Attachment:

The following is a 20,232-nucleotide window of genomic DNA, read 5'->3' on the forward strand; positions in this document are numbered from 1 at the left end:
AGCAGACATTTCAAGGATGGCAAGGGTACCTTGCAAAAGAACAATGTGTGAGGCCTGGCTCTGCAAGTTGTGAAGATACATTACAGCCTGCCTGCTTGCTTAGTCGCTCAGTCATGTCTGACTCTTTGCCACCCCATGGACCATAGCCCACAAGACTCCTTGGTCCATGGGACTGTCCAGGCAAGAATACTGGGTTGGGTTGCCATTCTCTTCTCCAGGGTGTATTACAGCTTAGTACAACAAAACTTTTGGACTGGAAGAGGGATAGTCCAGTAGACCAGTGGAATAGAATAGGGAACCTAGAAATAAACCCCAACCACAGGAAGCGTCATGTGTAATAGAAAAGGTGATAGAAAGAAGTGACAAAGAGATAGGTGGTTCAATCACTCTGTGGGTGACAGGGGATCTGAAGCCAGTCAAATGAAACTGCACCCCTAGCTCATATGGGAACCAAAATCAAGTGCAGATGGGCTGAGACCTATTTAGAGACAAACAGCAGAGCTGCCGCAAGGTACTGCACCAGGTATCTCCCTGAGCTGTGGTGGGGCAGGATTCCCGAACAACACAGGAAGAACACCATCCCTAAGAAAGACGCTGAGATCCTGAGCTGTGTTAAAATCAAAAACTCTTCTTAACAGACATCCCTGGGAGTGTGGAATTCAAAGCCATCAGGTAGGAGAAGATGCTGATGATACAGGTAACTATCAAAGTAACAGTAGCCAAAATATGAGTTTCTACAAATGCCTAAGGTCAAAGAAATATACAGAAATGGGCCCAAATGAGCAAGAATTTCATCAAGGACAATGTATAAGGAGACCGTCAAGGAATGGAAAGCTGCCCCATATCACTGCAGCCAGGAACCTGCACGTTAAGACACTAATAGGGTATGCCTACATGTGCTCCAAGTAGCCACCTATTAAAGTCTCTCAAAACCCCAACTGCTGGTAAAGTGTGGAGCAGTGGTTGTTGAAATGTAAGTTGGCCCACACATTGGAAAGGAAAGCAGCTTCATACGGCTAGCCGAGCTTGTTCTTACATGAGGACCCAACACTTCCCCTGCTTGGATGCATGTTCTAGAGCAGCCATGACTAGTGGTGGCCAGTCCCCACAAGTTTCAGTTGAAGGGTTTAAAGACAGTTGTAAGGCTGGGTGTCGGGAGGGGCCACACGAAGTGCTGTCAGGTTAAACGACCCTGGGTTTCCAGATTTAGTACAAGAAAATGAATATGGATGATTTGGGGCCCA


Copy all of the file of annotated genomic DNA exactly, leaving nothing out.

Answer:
The following is a 20,232-nucleotide window of genomic DNA, read 5'->3' on the forward strand; positions in this document are numbered from 1 at the left end:
AGCAGACATTTCAAGGATGGCAAGGGTACCTTGCAAAAGAACAATGTGTGAGGCCTGGCTCTGCAAGTTGTGAAGATACATTACAGCCTGCCTGCTTGCTTAGTCGCTCAGTCATGTCTGACTCTTTGCCACCCCATGGACCATAGCCCACAAGACTCCTTGGTCCATGGGACTGTCCAGGCAAGAATACTGGGTTGGGTTGCCATTCTCTTCTCCAGGGTGTATTACAGCTTAGTACAACAAAACTTTTGGACTGGAAGAGGGATAGTCCAGTAGACCAGTGGAATAGAATAGGGAACCTAGAAATAAACCCCAACCACAGGAAGCGTCATGTGTAATAGAAAAGGTGATAGAAAGAAGTGACAAAGAGATAGGTGGTTCAATCACTCTGTGGGTGACAGGGGATCTGAAGCCAGTCAAATGAAACTGCACCCCTAGCTCATATGGGAACCAAAATCAAGTGCAGATGGGCTGAGACCTATTTAGAGACAAACAGCAGAGCTGCCGCAAGGTACTGCACCAGGTATCTCCCTGAGCTGTGGTGGGGCAGGATTCCCGAACAACACAGGAAGAACACCATCCCTAAGAAAGACGCTGAGATCCTGAGCTGTGTTAAAATCAAAAACTCTTCTTAACAGACATCCCTGGGAGTGTGGAATTCAAAGCCATCAGGTAGGAGAAGATGCTGATGATACAGGTAACTATCAAAGTAACAGTAGCCAAAATATGAGTTTCTACAAATGCCTAAGGTCAAAGAAATATACAGAAATGGGCCCAAATGAGCAAGAATTTCATCAAGGACAATGTATAAGGAGACCGTCAAGGAATGGAAAGCTGCCCCATATCACTGCAGCCAGGAACCTGCACGTTAAGACACTAATAGGGTATGCCTACATGTGCTCCAAGTAGCCACCTATTAAAGTCTCTCAAAACCCCAACTGCTGGTAAAGTGTGGAGCAGTGGTTGTTGAAATGTAAGTTGGCCCACACATTGGAAAGGAAAGCAGCTTCATACGGCTAGCCGAGCTTGTTCTTACATGAGGACCCAACACTTCCCCTGCTTGGATGCATGTTCTAGAGCAGCCATGACTAGTGGTGGCCAGTCCCCACAAGTTTCAGTTGAAGGGTTTAAAGACAGTTGTAAGGCTGGGTGTCGGGAGGGGCCACACGAAGTGCTGTCAGGTTAAACGACCCTGGGTTTCCAGATTTAGTACAAGAAAATGAATATGGATGATTTGGGGCCCA